Taxes, in general, are an intimidating, complex topic. More so for a seller running a business on a virtual marketplace such as eBay. But no matter how unpleasant the topic of taxes is, it is inevitable to deal with it as a law-abiding citizen and a compliant member of the eBay community.
There’s a lot to cover, and it can be quite overwhelming, so let’s break down the subject into digestible chunks. However, as this is only a primer, it is best to consult a tax expert for your specific concerns, especially if selling on eBay is your bread and butter and not just an occasional side hustle.
Goods purchased on eBay usually entail applicable tax laws and obligations, such as the following:
- Sales Tax (US)
- Internet Sales Tax (currently imposed by 46 US jurisdictions)
- Goods and Services Tax (GST) or Value Added Tax (VAT) (UK, AU, European Union)
- Income Tax
- Shipping and handling (in certain areas)
- Import charges (non-US buyers)
The main confusion lies in the different tax rules and rates imposed by states and countries. There’s no one-size-fits-all template to follow. Depending on the type of tax, eBay may use basis factors such as the seller’s location and buyer’s shipping address to determine the taxes to charge and the tax rate and who should collect and remit.
In the case of sales tax, eBay automatically adds this to the amount of item before checkout if the buyer is located in a state wherein eBay is legally obliged to do the collection. Otherwise, you must set up a tax table that will apply to your listings as needed. eBay will then add the applicable sales tax to the total amount upon checkout. It is crucial to collect the right amount and remit whatever was collected on your end.
What tax-related responsibilities do I have as a seller?
As a seller, you are expected to do your research and be knowledgeable enough to know how much sales tax to collect (if eBay doesn’t automatically factor it in before check out) and validate what kind of tax was collected on certain sales transactions. You also need to give overseas buyers a heads up on import charges.
It is also your responsibility as a seller to report and pay income tax for eBay sales exceeding the threshold of what could be considered a mere hobby or casual selling of items for less than what you originally paid for them.
Aside from income tax, the eBay tax policy also states that paying consumption taxes such as VAT and GST is part of a seller’s responsibility. This may be automatically added to your selling fees if eBay is legally permitted to collect such tax where you are based.
It is important to ensure that your location is updated and that your tax obligations are taken care of for compliance and auditing purposes. If requested, eBay is legally bound to share information about your sales transactions with government authorities.
Note that misdeclaration or falsification will face corresponding consequences, ranging from reduction of seller ratings to account suspension on eBay.
When do sellers receive Tax Form 1099-K?
Since the start of this year, online marketplaces, including eBay, have been mandated by law to automatically issue Form 1099-K to sellers earning at least $600 in sales.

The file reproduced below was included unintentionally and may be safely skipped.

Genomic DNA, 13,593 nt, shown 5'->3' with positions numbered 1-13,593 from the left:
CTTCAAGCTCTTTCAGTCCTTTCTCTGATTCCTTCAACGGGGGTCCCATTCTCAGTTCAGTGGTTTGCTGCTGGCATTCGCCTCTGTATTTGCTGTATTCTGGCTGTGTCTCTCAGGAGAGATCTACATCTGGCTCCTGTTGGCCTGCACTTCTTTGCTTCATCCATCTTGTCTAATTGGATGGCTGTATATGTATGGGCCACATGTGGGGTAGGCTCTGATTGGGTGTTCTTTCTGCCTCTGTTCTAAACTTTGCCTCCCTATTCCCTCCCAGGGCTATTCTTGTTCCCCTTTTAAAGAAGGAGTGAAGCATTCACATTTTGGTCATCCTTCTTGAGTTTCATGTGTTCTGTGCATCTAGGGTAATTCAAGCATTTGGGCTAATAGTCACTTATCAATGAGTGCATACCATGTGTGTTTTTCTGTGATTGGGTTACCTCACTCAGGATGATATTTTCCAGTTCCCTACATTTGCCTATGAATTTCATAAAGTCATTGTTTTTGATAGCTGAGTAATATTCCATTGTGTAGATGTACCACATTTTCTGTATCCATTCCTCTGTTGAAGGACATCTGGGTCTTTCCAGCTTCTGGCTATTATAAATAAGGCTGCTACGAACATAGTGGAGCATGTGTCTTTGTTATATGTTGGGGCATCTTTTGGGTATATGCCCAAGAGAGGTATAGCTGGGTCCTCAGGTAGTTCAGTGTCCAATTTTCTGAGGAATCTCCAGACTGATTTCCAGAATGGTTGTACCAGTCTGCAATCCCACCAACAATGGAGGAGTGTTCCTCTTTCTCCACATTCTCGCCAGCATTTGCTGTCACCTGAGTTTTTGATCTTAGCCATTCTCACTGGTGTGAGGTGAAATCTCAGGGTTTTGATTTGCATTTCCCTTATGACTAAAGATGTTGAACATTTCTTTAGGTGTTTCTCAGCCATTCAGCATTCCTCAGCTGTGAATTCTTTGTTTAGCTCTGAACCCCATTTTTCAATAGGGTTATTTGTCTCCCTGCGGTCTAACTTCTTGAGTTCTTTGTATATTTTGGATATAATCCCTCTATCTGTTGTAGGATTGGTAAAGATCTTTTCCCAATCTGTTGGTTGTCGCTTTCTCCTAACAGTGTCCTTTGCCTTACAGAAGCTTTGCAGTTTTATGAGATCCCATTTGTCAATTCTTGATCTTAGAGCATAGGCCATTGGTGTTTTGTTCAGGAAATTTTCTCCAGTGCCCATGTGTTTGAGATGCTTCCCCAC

This tax reporting document captures the gross amount of all transactions using eBay Managed Payments done in a given calendar year. You will receive this form if your sales reach the IRS reporting threshold of $600, excluding adjustments like refunds, fees, credits, and discounts.
Note that since you will be taxed on your net income and not on your gross income, do not be intimidated by the amount reflected on the form. You only owe taxes for items that generated profit or sold for more than you originally paid for.
To see if you have been issued Form 1099-K for the previous tax year, check Seller Hub or My eBay every January. It should be ready to download by then. As this is a new requirement, this form will be available in January 2023 for payment transactions done in 2022.
How does sales tax work in case of a refund?
Once a buyer’s refund request is accepted (whether it’s a partial or full refund), eBay will return to the buyer the amount paid for the item plus the sales tax collected if it was processed on the platform.
If it’s through PayPal, it is the seller’s responsibility to return the amount paid by the buyer upon checkout, which may include Internet Sales Tax. eBay will consequently credit back to the seller the amount refunded to the buyer.
Being tax compliant can be such a hassle, but the peace of mind that comes with it makes any inconveniences worth it. It is just one of the aspects that any responsible eBay seller must accomplish in running a reputable business on the platform. Consider subscribing to tax filing tools or getting the services of an accountant, if you don’t have one already, to stay on top of your tax-related concerns.
While you’re at it, it also helps to explore tools that help you improve your processes and increase your productivity. There’s OneShop, an all-in-one app that lets you crosslist to Mercari and Poshmark. Sign up for a free 14-day trial to experience its benefits today.